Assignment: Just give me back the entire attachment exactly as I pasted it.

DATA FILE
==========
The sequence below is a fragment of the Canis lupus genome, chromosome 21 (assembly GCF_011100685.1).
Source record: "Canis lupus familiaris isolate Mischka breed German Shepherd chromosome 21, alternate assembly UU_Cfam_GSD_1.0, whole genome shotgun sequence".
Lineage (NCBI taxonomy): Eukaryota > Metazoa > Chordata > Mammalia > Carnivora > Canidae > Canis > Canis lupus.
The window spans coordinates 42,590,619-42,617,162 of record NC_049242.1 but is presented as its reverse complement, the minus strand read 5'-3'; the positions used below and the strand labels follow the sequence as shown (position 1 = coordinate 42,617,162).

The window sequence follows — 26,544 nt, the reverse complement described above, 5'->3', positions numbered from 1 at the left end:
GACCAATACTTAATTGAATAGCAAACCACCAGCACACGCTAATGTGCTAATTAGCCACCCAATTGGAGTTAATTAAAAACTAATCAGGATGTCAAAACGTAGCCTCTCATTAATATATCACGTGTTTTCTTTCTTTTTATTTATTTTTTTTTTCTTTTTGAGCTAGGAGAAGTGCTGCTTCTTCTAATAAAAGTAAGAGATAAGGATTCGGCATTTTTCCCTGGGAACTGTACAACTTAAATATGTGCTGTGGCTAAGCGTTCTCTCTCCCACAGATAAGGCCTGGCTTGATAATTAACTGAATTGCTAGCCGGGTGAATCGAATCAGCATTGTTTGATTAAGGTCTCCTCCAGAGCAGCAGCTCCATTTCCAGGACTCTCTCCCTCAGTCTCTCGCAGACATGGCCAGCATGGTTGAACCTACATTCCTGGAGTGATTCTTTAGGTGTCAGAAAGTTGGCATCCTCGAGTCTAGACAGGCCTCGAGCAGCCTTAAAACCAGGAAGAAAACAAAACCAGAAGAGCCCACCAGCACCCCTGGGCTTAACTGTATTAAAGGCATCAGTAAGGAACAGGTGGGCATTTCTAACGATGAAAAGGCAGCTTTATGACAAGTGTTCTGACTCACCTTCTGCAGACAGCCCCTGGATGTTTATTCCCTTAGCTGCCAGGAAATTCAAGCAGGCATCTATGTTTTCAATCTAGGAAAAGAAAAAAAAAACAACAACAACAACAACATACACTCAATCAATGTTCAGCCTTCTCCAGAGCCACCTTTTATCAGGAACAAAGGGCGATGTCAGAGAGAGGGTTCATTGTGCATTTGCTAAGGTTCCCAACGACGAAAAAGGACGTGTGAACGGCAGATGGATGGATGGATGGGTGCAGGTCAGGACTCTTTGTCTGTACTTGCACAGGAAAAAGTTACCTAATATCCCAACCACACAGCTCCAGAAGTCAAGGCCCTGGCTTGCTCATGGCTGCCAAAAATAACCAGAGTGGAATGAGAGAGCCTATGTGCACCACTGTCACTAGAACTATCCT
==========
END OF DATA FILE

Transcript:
The sequence below is a fragment of the Canis lupus genome, chromosome 21 (assembly GCF_011100685.1).
Source record: "Canis lupus familiaris isolate Mischka breed German Shepherd chromosome 21, alternate assembly UU_Cfam_GSD_1.0, whole genome shotgun sequence".
Lineage (NCBI taxonomy): Eukaryota > Metazoa > Chordata > Mammalia > Carnivora > Canidae > Canis > Canis lupus.
The window spans coordinates 42,590,619-42,617,162 of record NC_049242.1 but is presented as its reverse complement, the minus strand read 5'-3'; the positions used below and the strand labels follow the sequence as shown (position 1 = coordinate 42,617,162).

The window sequence follows — 26,544 nt, the reverse complement described above, 5'->3', positions numbered from 1 at the left end:
GACCAATACTTAATTGAATAGCAAACCACCAGCACACGCTAATGTGCTAATTAGCCACCCAATTGGAGTTAATTAAAAACTAATCAGGATGTCAAAACGTAGCCTCTCATTAATATATCACGTGTTTTCTTTCTTTTTATTTATTTTTTTTTTCTTTTTGAGCTAGGAGAAGTGCTGCTTCTTCTAATAAAAGTAAGAGATAAGGATTCGGCATTTTTCCCTGGGAACTGTACAACTTAAATATGTGCTGTGGCTAAGCGTTCTCTCTCCCACAGATAAGGCCTGGCTTGATAATTAACTGAATTGCTAGCCGGGTGAATCGAATCAGCATTGTTTGATTAAGGTCTCCTCCAGAGCAGCAGCTCCATTTCCAGGACTCTCTCCCTCAGTCTCTCGCAGACATGGCCAGCATGGTTGAACCTACATTCCTGGAGTGATTCTTTAGGTGTCAGAAAGTTGGCATCCTCGAGTCTAGACAGGCCTCGAGCAGCCTTAAAACCAGGAAGAAAACAAAACCAGAAGAGCCCACCAGCACCCCTGGGCTTAACTGTATTAAAGGCATCAGTAAGGAACAGGTGGGCATTTCTAACGATGAAAAGGCAGCTTTATGACAAGTGTTCTGACTCACCTTCTGCAGACAGCCCCTGGATGTTTATTCCCTTAGCTGCCAGGAAATTCAAGCAGGCATCTATGTTTTCAATCTAGGAAAAGAAAAAAAAAACAACAACAACAACAACATACACTCAATCAATGTTCAGCCTTCTCCAGAGCCACCTTTTATCAGGAACAAAGGGCGATGTCAGAGAGAGGGTTCATTGTGCATTTGCTAAGGTTCCCAACGACGAAAAAGGACGTGTGAACGGCAGATGGATGGATGGATGGGTGCAGGTCAGGACTCTTTGTCTGTACTTGCACAGGAAAAAGTTACCTAATATCCCAACCACACAGCTCCAGAAGTCAAGGCCCTGGCTTGCTCATGGCTGCCAAAAATAACCAGAGTGGAATGAGAGAGCCTATGTGCACCACTGTCACTAGAACTATCCT